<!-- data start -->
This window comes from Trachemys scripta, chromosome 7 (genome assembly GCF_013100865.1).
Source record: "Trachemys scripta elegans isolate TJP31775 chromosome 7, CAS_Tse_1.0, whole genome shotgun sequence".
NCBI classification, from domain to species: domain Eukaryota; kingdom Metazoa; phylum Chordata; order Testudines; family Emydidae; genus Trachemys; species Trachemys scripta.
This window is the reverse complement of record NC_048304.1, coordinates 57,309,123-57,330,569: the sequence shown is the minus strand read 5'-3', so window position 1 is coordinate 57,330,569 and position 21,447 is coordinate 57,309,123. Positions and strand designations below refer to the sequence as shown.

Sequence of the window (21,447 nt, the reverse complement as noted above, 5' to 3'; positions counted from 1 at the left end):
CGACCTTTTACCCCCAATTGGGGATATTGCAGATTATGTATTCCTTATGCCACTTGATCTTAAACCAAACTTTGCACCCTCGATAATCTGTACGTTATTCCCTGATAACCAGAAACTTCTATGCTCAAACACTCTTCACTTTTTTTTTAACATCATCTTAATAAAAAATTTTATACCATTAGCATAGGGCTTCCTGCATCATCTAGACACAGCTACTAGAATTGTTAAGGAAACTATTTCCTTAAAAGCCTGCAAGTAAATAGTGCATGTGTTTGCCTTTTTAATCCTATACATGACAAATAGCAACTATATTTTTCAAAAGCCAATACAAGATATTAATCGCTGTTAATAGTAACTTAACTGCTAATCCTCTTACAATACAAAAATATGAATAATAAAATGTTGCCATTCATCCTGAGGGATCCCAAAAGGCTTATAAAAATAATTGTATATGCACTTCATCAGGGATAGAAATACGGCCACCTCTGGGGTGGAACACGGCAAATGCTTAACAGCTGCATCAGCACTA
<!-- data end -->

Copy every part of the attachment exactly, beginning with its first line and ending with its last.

This window comes from Trachemys scripta, chromosome 7 (genome assembly GCF_013100865.1).
Source record: "Trachemys scripta elegans isolate TJP31775 chromosome 7, CAS_Tse_1.0, whole genome shotgun sequence".
NCBI classification, from domain to species: domain Eukaryota; kingdom Metazoa; phylum Chordata; order Testudines; family Emydidae; genus Trachemys; species Trachemys scripta.
This window is the reverse complement of record NC_048304.1, coordinates 57,309,123-57,330,569: the sequence shown is the minus strand read 5'-3', so window position 1 is coordinate 57,330,569 and position 21,447 is coordinate 57,309,123. Positions and strand designations below refer to the sequence as shown.

Sequence of the window (21,447 nt, the reverse complement as noted above, 5' to 3'; positions counted from 1 at the left end):
CGACCTTTTACCCCCAATTGGGGATATTGCAGATTATGTATTCCTTATGCCACTTGATCTTAAACCAAACTTTGCACCCTCGATAATCTGTACGTTATTCCCTGATAACCAGAAACTTCTATGCTCAAACACTCTTCACTTTTTTTTTAACATCATCTTAATAAAAAATTTTATACCATTAGCATAGGGCTTCCTGCATCATCTAGACACAGCTACTAGAATTGTTAAGGAAACTATTTCCTTAAAAGCCTGCAAGTAAATAGTGCATGTGTTTGCCTTTTTAATCCTATACATGACAAATAGCAACTATATTTTTCAAAAGCCAATACAAGATATTAATCGCTGTTAATAGTAACTTAACTGCTAATCCTCTTACAATACAAAAATATGAATAATAAAATGTTGCCATTCATCCTGAGGGATCCCAAAAGGCTTATAAAAATAATTGTATATGCACTTCATCAGGGATAGAAATACGGCCACCTCTGGGGTGGAACACGGCAAATGCTTAACAGCTGCATCAGCACTA